to describe the procedures surrounding a first contact between an officer and a potential informant. Engagement is the period that follows an approach when the police and community partners engage together in a joint project. This is also about having productive dialogue without necessarily having a productive partnership. Consolidation describes the period when police and community partners reflect on the work they have done together and look towards learning lessons from each other.
Lambert argues that partnerships with Finsbury Park Mosque and Brixton Mosque were based on legitimacy and effectiveness. Both Finsbury Park and Brixton were not antithetical to social cohesion, and they had community legitimacy and support as well as a strong sense of civic duty. This stands in contrast to many so-called Prevent projects that have failed as a result of not having the necessary legitimacy in order to be successful. Having myself undertaken a number of local, national and international research projects on countering violent extremism and radicalization, I would also agree with Lambert about the importance of legitimacy for the effectiveness of any community-based counter-terrorism initiatives (see Spalek, 2013). I would also take seriously his cautions against using counter-subversion tactics against community members who are perceived as potential subversives by the state — for this can increase rather than reduce violent extremism.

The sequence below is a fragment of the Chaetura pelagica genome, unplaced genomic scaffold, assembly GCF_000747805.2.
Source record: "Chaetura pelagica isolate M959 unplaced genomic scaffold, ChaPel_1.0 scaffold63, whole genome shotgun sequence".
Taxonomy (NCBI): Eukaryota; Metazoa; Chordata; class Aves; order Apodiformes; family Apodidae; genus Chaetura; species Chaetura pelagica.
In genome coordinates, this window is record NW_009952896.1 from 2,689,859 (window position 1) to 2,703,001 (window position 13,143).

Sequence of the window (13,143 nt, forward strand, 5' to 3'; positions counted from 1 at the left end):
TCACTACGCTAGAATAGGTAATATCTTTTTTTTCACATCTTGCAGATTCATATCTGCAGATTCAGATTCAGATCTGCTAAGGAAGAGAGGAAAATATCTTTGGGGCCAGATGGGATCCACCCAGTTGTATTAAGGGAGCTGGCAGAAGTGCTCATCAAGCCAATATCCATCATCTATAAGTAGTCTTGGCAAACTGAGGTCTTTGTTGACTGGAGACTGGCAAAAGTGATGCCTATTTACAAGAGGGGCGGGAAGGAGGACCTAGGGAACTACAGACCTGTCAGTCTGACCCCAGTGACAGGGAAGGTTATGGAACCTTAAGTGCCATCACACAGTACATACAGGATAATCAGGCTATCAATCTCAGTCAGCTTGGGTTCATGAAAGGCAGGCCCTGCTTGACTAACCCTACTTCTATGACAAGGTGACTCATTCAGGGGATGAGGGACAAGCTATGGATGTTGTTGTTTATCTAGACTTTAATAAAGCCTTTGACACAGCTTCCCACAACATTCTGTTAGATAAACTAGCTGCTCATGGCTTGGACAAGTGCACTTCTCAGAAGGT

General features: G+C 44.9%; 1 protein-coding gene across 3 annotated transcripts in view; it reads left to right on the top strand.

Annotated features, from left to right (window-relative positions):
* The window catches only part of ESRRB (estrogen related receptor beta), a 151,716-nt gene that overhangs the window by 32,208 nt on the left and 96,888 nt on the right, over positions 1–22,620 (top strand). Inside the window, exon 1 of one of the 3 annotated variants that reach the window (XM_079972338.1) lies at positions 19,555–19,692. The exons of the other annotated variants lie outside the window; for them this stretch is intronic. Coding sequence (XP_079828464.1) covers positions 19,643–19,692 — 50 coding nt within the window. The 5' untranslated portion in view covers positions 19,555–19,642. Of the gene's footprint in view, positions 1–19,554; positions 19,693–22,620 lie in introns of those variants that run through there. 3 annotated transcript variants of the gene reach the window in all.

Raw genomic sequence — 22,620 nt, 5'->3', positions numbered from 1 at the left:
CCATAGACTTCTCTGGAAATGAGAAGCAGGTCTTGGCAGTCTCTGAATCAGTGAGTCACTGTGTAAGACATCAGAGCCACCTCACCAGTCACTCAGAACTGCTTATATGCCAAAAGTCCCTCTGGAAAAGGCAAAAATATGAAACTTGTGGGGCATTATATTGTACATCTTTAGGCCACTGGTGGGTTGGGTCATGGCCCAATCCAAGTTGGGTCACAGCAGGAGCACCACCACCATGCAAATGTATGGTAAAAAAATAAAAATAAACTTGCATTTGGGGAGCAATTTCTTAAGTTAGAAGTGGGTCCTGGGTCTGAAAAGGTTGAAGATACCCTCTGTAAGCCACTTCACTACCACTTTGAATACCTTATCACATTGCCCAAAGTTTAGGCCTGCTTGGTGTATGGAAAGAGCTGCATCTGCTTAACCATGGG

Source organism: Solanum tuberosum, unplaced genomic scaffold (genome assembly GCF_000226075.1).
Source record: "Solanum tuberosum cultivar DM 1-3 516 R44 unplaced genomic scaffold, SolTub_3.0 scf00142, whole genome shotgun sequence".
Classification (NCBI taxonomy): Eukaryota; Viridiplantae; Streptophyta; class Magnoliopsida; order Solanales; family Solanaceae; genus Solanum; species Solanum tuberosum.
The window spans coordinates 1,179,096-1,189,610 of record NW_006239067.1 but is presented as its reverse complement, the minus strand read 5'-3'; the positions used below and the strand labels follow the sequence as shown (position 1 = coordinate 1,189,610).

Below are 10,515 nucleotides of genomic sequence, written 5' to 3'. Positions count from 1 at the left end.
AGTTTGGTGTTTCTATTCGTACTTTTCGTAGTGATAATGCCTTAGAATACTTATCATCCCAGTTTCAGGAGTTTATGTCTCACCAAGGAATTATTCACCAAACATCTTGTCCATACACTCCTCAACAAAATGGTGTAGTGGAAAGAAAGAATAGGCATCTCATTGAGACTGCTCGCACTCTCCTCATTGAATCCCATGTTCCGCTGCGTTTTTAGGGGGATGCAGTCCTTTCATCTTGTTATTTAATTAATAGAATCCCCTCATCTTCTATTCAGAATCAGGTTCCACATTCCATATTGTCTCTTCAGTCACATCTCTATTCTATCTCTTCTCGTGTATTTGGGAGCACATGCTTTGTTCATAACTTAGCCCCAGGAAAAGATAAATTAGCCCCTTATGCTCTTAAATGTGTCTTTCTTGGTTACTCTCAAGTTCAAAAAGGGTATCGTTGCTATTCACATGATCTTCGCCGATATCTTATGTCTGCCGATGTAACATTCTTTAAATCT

When I started reading this book on a flight back to London from Singapore, I could not put it down, and spent the whole 11 hours of the flight engrossed in a most absorbing read. It is such an interesting read because it combines academic rigour with insider, practitioner and community experiences. It is important to highlight that Countering Al-Qaeda in London: Police and Muslims in Partnership is the product of Lambert’s PhD research at Exeter University; research that focussed on answering the research question of how did the participants in the London partnerships conceive legitimacy and effectiveness in their work – countering AQ influence. The resulting book is that wonderful combination of experiential insight and academic analysis and reflection; thus it is a must-read for all counter-terrorism practitioners, policy officials, researchers and students of terrorism studies, policing and other academic disciplines.
Spalek, B. (forthcoming, 2013) Governing Terror: trust, community and counter-terrorism, Bloomsbury Academic Press
Professor Basia Spalek, Department of Criminology and Sociology, Kingston University, London